Marine microbes are tiny organisms that live in marine environments and can only be seen under a microscope. They include cellular life forms: bacteria, fungi, algae and plankton along with the viruses that freeload on the cellular life forms.
"Viruses are the most abundant life form in the oceans...and if stretched end to end, would span farther than the nearest 60 galaxies." Curtis Suttle, University of British Columbia.
There are more than a billion micro-organisms living in each litre of seawater, and it is now known that microbes dominate the abundance, diversity and metabolic activity of the ocean.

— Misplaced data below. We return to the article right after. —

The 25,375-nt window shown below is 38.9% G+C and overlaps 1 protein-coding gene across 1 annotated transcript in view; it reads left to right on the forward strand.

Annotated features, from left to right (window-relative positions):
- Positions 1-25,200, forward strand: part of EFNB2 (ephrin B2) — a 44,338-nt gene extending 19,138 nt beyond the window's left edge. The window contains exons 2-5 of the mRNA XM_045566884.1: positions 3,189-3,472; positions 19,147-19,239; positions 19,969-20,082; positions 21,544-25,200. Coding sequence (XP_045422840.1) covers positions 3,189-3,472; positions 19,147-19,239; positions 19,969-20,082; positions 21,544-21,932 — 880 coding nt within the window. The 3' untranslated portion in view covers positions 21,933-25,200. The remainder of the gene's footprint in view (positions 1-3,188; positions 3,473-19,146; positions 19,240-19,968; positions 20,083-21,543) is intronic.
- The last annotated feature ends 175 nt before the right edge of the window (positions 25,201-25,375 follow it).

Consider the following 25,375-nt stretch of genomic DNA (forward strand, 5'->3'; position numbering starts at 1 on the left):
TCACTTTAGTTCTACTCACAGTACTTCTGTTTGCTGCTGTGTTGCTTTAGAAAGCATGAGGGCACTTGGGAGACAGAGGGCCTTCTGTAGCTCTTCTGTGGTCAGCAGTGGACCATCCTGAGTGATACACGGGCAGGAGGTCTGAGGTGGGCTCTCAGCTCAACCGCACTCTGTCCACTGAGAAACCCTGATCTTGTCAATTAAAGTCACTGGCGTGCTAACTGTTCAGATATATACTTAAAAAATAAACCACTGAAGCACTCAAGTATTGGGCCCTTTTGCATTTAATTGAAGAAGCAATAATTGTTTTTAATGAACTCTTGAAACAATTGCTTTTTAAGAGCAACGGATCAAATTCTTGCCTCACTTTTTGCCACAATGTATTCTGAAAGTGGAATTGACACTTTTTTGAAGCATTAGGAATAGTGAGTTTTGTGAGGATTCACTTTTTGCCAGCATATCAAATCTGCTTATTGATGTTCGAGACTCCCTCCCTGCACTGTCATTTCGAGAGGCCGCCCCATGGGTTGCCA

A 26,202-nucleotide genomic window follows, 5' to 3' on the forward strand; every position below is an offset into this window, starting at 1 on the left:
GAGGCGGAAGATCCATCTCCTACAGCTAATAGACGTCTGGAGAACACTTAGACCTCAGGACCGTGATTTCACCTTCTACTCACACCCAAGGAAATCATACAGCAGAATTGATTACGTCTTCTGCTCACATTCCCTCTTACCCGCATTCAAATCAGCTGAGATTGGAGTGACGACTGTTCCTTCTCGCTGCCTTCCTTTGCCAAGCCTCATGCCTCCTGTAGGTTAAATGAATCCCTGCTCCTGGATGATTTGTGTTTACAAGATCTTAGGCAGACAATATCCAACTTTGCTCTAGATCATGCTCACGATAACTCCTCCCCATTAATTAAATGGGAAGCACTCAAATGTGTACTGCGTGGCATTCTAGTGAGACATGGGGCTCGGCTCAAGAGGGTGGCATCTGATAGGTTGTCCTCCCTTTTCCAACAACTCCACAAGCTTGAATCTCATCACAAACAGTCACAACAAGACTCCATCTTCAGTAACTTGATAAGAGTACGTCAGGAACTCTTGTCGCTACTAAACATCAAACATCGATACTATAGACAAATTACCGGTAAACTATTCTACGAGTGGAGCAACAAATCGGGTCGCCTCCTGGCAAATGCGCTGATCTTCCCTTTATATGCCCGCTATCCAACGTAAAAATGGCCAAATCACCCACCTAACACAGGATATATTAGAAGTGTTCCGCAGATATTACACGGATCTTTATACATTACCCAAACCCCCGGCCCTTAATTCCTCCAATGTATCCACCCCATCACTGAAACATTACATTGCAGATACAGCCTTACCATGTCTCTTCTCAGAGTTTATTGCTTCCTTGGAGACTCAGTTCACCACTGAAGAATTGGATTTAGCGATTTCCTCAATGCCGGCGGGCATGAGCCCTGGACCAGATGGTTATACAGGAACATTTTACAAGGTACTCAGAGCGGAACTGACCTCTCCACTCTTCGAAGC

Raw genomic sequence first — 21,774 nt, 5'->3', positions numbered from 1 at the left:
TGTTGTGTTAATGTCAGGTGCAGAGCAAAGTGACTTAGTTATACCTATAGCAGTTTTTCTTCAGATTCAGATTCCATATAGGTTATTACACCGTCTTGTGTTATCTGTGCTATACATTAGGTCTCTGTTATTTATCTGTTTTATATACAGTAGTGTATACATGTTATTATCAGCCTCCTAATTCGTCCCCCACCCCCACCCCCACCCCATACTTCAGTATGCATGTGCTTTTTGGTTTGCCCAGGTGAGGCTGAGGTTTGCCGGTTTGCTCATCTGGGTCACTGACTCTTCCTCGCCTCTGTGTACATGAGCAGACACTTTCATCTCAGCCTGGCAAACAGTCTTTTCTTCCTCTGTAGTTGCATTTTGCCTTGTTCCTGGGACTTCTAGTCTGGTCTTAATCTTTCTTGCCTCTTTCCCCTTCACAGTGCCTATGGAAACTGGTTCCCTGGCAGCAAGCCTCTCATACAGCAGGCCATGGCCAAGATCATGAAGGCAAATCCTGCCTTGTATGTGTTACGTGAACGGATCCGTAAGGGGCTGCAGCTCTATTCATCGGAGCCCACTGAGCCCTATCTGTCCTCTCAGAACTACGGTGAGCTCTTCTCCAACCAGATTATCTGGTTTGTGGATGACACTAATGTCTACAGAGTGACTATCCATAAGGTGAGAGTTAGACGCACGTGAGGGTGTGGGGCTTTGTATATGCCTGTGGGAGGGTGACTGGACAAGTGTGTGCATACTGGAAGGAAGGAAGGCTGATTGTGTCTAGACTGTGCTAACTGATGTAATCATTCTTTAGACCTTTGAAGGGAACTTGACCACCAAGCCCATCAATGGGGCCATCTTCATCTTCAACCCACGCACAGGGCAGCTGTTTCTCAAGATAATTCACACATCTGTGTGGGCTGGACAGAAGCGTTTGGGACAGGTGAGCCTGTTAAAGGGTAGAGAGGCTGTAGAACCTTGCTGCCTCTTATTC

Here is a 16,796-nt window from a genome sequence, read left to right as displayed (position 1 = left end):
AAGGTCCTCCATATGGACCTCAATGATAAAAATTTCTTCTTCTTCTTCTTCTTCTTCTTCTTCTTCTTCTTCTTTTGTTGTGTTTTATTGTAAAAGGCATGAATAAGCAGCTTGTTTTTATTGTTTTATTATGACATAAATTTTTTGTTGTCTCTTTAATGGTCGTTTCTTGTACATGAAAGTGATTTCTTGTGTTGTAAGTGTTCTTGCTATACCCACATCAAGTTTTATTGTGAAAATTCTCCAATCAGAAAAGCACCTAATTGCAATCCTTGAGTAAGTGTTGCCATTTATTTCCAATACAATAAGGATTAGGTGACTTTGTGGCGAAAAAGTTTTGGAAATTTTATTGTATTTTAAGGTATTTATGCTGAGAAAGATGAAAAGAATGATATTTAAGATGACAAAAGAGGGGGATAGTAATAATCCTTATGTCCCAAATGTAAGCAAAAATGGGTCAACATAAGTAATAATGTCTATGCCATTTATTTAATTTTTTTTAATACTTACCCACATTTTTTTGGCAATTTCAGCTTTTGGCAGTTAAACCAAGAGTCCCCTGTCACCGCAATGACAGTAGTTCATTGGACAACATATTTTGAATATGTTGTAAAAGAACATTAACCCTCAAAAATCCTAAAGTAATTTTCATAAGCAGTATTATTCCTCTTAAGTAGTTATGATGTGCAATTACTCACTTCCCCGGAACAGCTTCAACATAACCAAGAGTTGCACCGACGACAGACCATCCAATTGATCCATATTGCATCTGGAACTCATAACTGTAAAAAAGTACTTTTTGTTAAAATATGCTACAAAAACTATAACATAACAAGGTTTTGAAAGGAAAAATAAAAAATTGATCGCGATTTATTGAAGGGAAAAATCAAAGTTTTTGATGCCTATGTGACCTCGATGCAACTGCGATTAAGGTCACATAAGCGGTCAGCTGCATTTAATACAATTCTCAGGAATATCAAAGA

They comprise 98 per cent of the biomass of the world's oceans, supply more than half the world's oxygen, are the major processors of the world's greenhouse gases and have the potential to mitigate the effects of climate change.
They are the cause of diseases that are suspected to be spreading due to global warming, yet paradoxically compounds they produce are potential cancer cures and solutions for combating human disease.
AIMS scientists have the ability to comprehensively study these compounds, by extracting them and analysing their structure and their effects on mammalian cells.
Scientists are only just beginning to understand the important environmental roles that microbes play in marine systems - from feeding ecosystems to consuming waste and sequestering carbon. AIMS is investigating several areas where microbial processes are central to issues of immediate concern to the world's coral reefs.
Research focus areas will include studies of the symbiotic and pathogenic relationships between marine microbes and other marine organisms.